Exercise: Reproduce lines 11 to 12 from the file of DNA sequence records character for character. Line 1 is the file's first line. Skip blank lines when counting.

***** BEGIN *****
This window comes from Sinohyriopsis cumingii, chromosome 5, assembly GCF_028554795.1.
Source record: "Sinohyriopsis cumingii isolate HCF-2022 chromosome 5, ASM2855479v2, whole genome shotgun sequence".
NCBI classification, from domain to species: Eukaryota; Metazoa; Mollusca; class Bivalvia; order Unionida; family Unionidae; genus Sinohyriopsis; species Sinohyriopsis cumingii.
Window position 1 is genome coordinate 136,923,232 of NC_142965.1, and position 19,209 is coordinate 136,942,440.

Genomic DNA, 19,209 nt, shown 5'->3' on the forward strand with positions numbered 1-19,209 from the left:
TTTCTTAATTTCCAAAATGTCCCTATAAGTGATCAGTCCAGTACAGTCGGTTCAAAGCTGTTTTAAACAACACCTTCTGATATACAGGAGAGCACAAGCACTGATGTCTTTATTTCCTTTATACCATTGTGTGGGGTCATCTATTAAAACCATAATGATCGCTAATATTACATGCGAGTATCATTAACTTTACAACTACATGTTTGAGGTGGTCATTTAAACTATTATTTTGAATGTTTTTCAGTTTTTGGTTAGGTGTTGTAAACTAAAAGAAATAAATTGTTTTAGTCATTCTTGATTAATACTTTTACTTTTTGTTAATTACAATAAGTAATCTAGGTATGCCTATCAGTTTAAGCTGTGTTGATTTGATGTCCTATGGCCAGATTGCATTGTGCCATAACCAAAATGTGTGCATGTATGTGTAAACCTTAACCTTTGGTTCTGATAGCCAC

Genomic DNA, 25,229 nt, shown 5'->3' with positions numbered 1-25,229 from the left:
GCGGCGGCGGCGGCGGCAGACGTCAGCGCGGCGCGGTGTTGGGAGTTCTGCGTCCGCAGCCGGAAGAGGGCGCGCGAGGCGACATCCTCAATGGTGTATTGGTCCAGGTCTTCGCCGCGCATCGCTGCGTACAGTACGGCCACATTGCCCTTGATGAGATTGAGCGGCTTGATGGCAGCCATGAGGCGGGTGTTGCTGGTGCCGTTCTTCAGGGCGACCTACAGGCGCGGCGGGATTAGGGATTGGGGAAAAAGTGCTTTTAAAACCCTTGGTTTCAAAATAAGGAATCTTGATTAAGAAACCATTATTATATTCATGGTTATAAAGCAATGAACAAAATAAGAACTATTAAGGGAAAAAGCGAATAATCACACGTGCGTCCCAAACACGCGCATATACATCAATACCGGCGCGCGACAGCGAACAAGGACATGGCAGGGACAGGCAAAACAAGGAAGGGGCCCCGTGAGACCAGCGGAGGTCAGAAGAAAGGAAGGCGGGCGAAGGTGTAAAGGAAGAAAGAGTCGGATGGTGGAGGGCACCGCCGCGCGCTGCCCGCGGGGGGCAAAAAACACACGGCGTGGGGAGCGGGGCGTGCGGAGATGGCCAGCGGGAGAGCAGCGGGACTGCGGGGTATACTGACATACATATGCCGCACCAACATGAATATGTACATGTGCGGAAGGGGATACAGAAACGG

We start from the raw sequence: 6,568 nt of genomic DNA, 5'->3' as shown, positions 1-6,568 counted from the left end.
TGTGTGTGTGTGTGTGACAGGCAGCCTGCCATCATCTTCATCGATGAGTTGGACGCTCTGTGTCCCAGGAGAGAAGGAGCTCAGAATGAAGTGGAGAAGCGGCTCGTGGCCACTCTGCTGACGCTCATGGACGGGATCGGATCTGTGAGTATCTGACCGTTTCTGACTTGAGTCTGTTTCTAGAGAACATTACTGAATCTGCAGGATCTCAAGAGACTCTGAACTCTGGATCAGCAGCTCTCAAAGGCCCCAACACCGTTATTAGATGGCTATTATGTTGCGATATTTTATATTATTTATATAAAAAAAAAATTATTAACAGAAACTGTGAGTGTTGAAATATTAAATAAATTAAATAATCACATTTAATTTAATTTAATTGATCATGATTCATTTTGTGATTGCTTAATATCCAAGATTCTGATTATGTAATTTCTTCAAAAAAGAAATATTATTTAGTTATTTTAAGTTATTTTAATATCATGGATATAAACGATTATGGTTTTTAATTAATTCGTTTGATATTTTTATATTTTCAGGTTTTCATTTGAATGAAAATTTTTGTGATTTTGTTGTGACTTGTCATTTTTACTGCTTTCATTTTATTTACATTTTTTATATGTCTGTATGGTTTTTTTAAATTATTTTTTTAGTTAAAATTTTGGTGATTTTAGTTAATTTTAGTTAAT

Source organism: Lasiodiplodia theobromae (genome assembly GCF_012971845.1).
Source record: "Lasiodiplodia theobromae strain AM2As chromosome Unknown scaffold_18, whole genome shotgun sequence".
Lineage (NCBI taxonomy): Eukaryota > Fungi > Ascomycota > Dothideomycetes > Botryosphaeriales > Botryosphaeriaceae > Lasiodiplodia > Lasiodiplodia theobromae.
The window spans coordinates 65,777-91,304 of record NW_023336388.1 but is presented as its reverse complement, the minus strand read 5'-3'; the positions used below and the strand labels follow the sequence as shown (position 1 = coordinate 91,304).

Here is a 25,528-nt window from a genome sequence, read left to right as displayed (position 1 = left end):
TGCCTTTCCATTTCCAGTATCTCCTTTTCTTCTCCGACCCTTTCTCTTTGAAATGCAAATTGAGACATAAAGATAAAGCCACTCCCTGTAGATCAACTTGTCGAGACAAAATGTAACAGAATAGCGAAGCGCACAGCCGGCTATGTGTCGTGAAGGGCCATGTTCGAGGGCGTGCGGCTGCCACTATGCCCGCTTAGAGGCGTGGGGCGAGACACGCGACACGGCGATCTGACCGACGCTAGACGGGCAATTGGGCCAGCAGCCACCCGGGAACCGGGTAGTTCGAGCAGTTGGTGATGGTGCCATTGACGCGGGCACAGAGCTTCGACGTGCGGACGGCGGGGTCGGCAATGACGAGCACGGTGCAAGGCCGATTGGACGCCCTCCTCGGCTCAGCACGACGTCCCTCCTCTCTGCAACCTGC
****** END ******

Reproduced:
Source organism: Lasiodiplodia theobromae (genome assembly GCF_012971845.1).
Source record: "Lasiodiplodia theobromae strain AM2As chromosome Unknown scaffold_18, whole genome shotgun sequence".